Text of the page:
Tour Locations | The Mysteries of Milan: From the Duomo to the Royal Palace
Duke Francesco Sforza
Keep going straight.
You’ll see the back of a church across the road on your right and a doorway with brick surround. It leads into the church of the Blessed Virgin. It was built in the early 1600s inside the courtyard of the city’s first big hospital called the Cà Granda. Its crypt was the burial place for its dead patients but soon became too small. No sooner was the funeral over than the bodies were sent out of that doorway, across a bridge and down the road on the left to the Besana cemetery. That’s only a few minutes’ walk down there and now has a lovely public garden and bistro.
It was Duke Francesco Sforza who really propelled Milan into the Renaissance in the 1450s. He gave the city some of its finest buildings and broadened the canal to create large coal storage warehouses tucked into the quayside along this stretch of the road. He wasn’t a nobleman by birth but a condottiero or mercenary captain. These men were revered like rock stars. His family wasn't even from Milan but in exchange for defending Milan against the Venetians he'd been allowed to marry the only legitimate daughter of the last Visconti. With his young wife, Bianca Maria, Francesco had high hopes of ruling upon his father-in-law’s death. But the Milanese weren’t happy about handing over the city to a foreigner and an upstart. But Francesco was not going to be thwarted. He laid siege to the city and eventually the governors capitulated. He proved to be a wily statesman, but not a very good husband. People lost count of the number of children he had outside his marriage and his wife was so furious that she wrote a letter to the Pope asking him to intervene. Nevertheless a long period of peace and prosperity did follow, at least between the rulers of Italy's different city states.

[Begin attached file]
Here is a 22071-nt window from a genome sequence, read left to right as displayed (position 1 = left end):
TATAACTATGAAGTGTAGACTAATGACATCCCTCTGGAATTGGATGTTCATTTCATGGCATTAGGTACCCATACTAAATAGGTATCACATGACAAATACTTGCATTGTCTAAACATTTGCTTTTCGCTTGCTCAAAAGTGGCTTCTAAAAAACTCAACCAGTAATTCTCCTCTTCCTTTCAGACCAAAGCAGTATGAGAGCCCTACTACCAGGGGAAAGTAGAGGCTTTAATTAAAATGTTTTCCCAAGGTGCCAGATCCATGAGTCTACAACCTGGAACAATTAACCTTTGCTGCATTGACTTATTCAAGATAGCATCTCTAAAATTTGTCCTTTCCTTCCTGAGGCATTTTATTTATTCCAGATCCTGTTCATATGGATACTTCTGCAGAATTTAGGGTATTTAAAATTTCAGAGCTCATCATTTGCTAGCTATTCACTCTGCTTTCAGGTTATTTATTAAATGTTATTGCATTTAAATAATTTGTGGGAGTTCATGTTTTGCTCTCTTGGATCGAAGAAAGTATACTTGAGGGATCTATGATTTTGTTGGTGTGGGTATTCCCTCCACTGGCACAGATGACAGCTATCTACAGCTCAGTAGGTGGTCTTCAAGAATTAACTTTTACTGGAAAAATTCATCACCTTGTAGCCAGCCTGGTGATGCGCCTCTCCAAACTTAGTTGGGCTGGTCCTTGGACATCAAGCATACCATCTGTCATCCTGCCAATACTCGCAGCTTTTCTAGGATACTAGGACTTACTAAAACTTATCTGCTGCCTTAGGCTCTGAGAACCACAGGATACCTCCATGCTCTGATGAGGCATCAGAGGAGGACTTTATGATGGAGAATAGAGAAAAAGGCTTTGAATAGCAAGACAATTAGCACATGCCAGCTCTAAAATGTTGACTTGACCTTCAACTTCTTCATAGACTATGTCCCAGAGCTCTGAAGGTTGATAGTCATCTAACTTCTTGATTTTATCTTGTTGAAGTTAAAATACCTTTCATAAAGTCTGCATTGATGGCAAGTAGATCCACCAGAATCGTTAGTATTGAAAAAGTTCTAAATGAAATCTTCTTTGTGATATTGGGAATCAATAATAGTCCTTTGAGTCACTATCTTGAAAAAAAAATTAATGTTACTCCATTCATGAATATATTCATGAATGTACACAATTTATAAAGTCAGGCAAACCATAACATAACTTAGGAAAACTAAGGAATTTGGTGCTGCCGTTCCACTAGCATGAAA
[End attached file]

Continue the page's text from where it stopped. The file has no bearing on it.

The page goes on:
You’ll also have noticed a long cordoned-off building site on the opposite side of the road. Those are the works for the 5th Metro line due to open in a couple of years.
The canal or naviglio was in use until the 1930s. To the people of the city it had a personality, not to mention a stench, of its own. This south-easterly stretch was known as the canal of the man with rolled up sleeves, a reference to the saw mills and little factories that used the water for power. Heading back north you'd be in the posh part of town where the houses had beautiful gardens looking on to the water.
In a referendum held in 2011 the Milanese voted to reopen the canal. So you’d think it would be a done deal. Alas opinion is still divided. But the plan is to open up this stretch of the road and have it flowing with water again by the year 2030.
You’re heading towards the crossroads where you'll turn right at the crossing.